- The World Health Organization has classified Diesel Particulate Matter (DPM) as a Class 1 human carcinogen based on evidence that is a cause of lung cancer.6
- Reductions in air pollution have been shown to extend life expectancy.
- BC research found that adults are 2.5 times more likely to engage in active transportation when living in compact and well connected neighbourhoods and more likely to get the recommended amounts of daily physical activity and have reduced likelihood of obesity.7
- Studies estimate that the average transit rider walks between 1 – 1.3km per day and is more than 3 times more likely to meet the minimum guidelines for daily physical activity.8
- The Ministry of Health’s ‘Healthy Families BC Policy Framework’ identifies seven evidence-based “best investments” for physical activity, which includes “transport policies and systems that prioritize walking, cycling and public transport.”
Social Connectedness and Equity
- By providing a means of transportation to go to work, access social networks, education, and leisure activities to those that otherwise may not have access can dramatically improve mental health and reduce social isolation. Equity should be a goal in transportation planning.9
- Transit is a significant factor in determining rates of labour force attachment. One study found that low-skilled workers were 30% more likely to have a job and to be working more than 30 hours per week when their community was served by public transit.
- “People living in rural communities generally need to travel longer distances, and often on more dangerous roads, for work, shopping and other reasons. Not surprisingly, injuries and death due to traffic accidents are much more common in rural areas” according to the Canadian Institute for Health Information.10
- Studies have found that transit investments can positively affect access to healthcare in rural communities and among immigrant communities.xii
- The plan should consider fare adjustments for coastal communities as outlined in the UBCM paper, ‘Boatswains to the Bollards: A Socioeconomic Impact Analysis of BC Ferries’
- The proposed plan includes the building of new roads to improve the movement of goods and people. More cars on the road may prevent the province from achieving the legislated targets for reducing greenhouse gas emissions – a reduction by at least 33 per cent below 2007 levels by 2020. [The Greenhouse Gas Reduction Targets Act]
- “Emissions from the transportation sector have grown 42% since 1990 and made up 37% of BC’s total GHG emissions in 2005. Within the sector, 60% of these emissions came from road vehicles, and most of the road vehicle emissions came from light passenger vehicles.” 11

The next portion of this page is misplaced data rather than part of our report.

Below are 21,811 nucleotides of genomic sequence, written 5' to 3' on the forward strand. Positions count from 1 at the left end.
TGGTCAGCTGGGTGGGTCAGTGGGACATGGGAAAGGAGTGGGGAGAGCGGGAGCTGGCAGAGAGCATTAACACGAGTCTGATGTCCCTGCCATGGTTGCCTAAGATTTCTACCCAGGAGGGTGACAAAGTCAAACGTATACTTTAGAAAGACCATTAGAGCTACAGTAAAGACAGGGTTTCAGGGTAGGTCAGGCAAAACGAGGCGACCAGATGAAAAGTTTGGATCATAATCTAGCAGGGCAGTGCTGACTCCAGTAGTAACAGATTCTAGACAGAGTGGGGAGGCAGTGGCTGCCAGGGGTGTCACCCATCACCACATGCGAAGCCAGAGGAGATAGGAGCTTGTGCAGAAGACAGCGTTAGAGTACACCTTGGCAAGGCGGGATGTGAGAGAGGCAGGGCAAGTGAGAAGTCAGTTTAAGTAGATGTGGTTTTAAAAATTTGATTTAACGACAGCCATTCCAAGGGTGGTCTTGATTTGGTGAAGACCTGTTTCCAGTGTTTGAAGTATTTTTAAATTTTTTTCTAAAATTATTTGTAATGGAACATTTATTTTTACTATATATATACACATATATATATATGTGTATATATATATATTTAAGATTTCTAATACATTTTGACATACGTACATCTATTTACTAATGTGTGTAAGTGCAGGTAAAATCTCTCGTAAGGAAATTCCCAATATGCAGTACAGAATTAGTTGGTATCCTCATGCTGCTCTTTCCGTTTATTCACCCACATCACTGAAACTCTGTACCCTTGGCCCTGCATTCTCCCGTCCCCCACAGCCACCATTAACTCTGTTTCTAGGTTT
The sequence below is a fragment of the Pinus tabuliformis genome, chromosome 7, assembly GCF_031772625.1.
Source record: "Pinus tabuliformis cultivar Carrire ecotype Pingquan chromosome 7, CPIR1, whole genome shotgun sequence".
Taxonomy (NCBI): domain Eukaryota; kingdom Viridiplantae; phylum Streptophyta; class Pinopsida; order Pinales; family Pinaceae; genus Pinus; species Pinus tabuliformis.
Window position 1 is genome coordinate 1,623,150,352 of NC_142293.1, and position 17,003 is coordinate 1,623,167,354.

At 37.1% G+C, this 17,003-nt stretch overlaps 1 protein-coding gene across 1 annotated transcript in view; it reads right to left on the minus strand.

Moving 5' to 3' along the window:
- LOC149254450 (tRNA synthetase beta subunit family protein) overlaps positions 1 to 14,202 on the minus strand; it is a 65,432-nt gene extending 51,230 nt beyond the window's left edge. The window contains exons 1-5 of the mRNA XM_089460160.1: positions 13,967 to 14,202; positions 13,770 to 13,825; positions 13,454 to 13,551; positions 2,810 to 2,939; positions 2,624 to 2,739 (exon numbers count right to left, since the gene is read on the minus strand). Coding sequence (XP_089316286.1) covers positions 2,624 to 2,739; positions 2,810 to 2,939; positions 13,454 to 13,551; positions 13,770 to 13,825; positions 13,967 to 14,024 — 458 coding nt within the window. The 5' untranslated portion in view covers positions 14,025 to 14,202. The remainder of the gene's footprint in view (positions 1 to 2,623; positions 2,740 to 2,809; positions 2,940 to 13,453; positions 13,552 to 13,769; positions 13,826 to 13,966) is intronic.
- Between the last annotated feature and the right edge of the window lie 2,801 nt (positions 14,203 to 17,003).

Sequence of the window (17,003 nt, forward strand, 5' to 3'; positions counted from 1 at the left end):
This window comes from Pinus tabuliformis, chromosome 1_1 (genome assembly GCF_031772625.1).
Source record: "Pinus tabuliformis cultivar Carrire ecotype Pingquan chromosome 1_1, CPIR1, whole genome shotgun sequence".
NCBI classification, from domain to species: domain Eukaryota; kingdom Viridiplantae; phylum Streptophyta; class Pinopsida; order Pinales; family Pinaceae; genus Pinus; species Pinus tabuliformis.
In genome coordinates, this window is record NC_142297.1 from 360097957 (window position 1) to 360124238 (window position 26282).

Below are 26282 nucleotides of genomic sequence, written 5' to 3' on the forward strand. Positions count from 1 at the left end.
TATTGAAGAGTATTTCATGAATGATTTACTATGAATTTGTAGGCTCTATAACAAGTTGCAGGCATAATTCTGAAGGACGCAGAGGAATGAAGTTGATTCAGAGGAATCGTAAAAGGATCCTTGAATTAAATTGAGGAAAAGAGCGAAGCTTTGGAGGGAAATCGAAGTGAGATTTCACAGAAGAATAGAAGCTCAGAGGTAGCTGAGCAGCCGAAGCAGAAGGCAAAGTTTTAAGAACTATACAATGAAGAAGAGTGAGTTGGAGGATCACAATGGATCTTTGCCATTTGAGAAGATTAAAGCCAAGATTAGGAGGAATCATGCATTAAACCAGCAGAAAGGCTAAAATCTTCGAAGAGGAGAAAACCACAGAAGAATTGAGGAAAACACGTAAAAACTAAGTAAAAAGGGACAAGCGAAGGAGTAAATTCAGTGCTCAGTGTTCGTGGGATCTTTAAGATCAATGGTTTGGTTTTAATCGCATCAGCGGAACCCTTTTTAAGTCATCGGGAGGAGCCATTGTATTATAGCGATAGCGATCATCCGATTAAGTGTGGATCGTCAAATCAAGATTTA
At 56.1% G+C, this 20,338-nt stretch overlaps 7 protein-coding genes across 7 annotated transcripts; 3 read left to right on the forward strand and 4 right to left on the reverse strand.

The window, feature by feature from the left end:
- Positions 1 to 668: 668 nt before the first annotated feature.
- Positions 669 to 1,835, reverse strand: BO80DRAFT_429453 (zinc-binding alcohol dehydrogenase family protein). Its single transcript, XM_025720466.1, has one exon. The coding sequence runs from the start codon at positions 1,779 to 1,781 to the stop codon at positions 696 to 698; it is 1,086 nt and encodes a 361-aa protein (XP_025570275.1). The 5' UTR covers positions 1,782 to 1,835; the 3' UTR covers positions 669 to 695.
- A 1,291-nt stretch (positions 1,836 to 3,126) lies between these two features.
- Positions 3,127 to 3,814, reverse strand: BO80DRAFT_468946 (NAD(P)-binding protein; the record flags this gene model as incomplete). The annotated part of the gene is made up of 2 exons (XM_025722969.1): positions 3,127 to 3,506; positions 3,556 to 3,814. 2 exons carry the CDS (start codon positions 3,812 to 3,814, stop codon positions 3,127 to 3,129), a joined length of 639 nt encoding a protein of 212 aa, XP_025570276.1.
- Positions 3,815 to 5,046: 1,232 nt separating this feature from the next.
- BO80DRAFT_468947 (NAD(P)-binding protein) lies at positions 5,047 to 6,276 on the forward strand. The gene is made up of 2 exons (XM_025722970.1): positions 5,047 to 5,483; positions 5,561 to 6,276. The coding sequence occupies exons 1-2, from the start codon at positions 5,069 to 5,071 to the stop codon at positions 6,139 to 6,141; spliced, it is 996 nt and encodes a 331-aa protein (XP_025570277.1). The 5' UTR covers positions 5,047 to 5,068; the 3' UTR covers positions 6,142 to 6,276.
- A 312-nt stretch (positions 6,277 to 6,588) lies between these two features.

- The Ministry of Transportation and Infrastructure should ensure that new transportation infrastructure projects align with the Ministry of Environment’s air quality and climate change targets.
Economic Costs & Benefits
- Excess weight costs $612M and inactivity costs $335M in direct healthcare costs annually in British Columbia12
- One UBC Study found that 1000 passenger miles taken by transit instead of in a vehicle saves $0.051 in healthcare complications.xii
- The approximately 60 walking and cycling fatalities per year is estimated to cost society $900 million annually.
- High quality cycling facilities that are attractive to a significant portion of the population such as bicycle paths and separated bicycle lanes can cost from $1 million to $4 million per km (1/6 the cost of one km of road network for motorized vehicles).
- Cycling Tourism has enormous economic potential. Tourists cycling in Oregon “generated approximately $400 million in 2012, or $1.2 million per day.”13
Submitted respectfully to the BC Minister of Transportation the Honourable Todd Stone on this day
December 1st 2014.
Chair of the Greater Nanaimo Cycling Coalition
4 Canada's Road Safety Strategy 2015(http://ccmta.ca/crss-2015/strategy.php#summary)
5 British Columbia Office of the Provincial Health Officer. Investing in prevention: improving health and creating sustainability: the Provincial Health Officer’s special report., August, 2010 http://www.health.gov.bc.ca/library/publications/year/2010/
6 BC Lung Association. BC State of the Air Report 2014
7 BC Recreation and Parks Association. (2009). Physical Activity and Transportation Benefits of Walkable Approaches to Community Design in British Columbia. Available Here at
9 Community Severance and Social Connectedness
10 The Canadian Institute for Health Information. How Healthy Are Rural Canadians? An Assessment of Their Health Status and Health Determinants. September, 2006. http://www.phac-aspc.gc.ca/publicat/rural06/pdf/rural_canadians_2006_report_e.pd
11 BC Climate Action Toolkit http://www.toolkit.bc.ca/solution/transportation